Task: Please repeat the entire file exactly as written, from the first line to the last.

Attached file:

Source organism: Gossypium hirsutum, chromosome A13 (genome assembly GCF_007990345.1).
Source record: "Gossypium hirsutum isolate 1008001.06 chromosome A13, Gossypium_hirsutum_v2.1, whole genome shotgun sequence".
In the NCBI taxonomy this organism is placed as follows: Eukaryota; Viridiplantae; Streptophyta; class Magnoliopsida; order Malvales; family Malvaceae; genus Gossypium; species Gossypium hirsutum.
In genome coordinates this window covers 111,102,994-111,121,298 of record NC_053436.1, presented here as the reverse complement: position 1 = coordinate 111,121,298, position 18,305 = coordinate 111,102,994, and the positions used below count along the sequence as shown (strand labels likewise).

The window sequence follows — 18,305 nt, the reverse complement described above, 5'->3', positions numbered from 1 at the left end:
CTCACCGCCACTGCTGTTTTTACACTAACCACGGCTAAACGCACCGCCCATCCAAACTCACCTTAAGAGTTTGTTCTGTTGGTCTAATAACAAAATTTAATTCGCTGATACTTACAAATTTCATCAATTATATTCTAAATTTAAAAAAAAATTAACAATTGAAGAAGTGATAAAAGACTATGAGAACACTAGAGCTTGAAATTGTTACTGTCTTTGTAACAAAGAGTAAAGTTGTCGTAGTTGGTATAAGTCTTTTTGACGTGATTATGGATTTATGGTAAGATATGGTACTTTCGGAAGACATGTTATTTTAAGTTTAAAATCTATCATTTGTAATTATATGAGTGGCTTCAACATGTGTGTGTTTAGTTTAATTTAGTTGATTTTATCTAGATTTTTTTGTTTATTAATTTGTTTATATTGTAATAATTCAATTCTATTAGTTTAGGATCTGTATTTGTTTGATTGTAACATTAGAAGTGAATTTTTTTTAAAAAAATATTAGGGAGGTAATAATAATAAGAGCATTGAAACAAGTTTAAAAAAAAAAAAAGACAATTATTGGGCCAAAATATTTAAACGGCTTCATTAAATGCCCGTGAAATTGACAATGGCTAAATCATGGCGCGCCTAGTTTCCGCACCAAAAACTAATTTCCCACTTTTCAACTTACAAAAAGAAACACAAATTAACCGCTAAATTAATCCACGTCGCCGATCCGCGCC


Source organism: Gossypium hirsutum, chromosome A13 (genome assembly GCF_007990345.1).
Source record: "Gossypium hirsutum isolate 1008001.06 chromosome A13, Gossypium_hirsutum_v2.1, whole genome shotgun sequence".
In the NCBI taxonomy this organism is placed as follows: Eukaryota; Viridiplantae; Streptophyta; class Magnoliopsida; order Malvales; family Malvaceae; genus Gossypium; species Gossypium hirsutum.
In genome coordinates this window covers 111,102,994-111,121,298 of record NC_053436.1, presented here as the reverse complement: position 1 = coordinate 111,121,298, position 18,305 = coordinate 111,102,994, and the positions used below count along the sequence as shown (strand labels likewise).

The window sequence follows — 18,305 nt, the reverse complement described above, 5'->3', positions numbered from 1 at the left end:
CTCACCGCCACTGCTGTTTTTACACTAACCACGGCTAAACGCACCGCCCATCCAAACTCACCTTAAGAGTTTGTTCTGTTGGTCTAATAACAAAATTTAATTCGCTGATACTTACAAATTTCATCAATTATATTCTAAATTTAAAAAAAAATTAACAATTGAAGAAGTGATAAAAGACTATGAGAACACTAGAGCTTGAAATTGTTACTGTCTTTGTAACAAAGAGTAAAGTTGTCGTAGTTGGTATAAGTCTTTTTGACGTGATTATGGATTTATGGTAAGATATGGTACTTTCGGAAGACATGTTATTTTAAGTTTAAAATCTATCATTTGTAATTATATGAGTGGCTTCAACATGTGTGTGTTTAGTTTAATTTAGTTGATTTTATCTAGATTTTTTTGTTTATTAATTTGTTTATATTGTAATAATTCAATTCTATTAGTTTAGGATCTGTATTTGTTTGATTGTAACATTAGAAGTGAATTTTTTTTAAAAAAATATTAGGGAGGTAATAATAATAAGAGCATTGAAACAAGTTTAAAAAAAAAAAAAGACAATTATTGGGCCAAAATATTTAAACGGCTTCATTAAATGCCCGTGAAATTGACAATGGCTAAATCATGGCGCGCCTAGTTTCCGCACCAAAAACTAATTTCCCACTTTTCAACTTACAAAAAGAAACACAAATTAACCGCTAAATTAATCCACGTCGCCGATCCGCGCC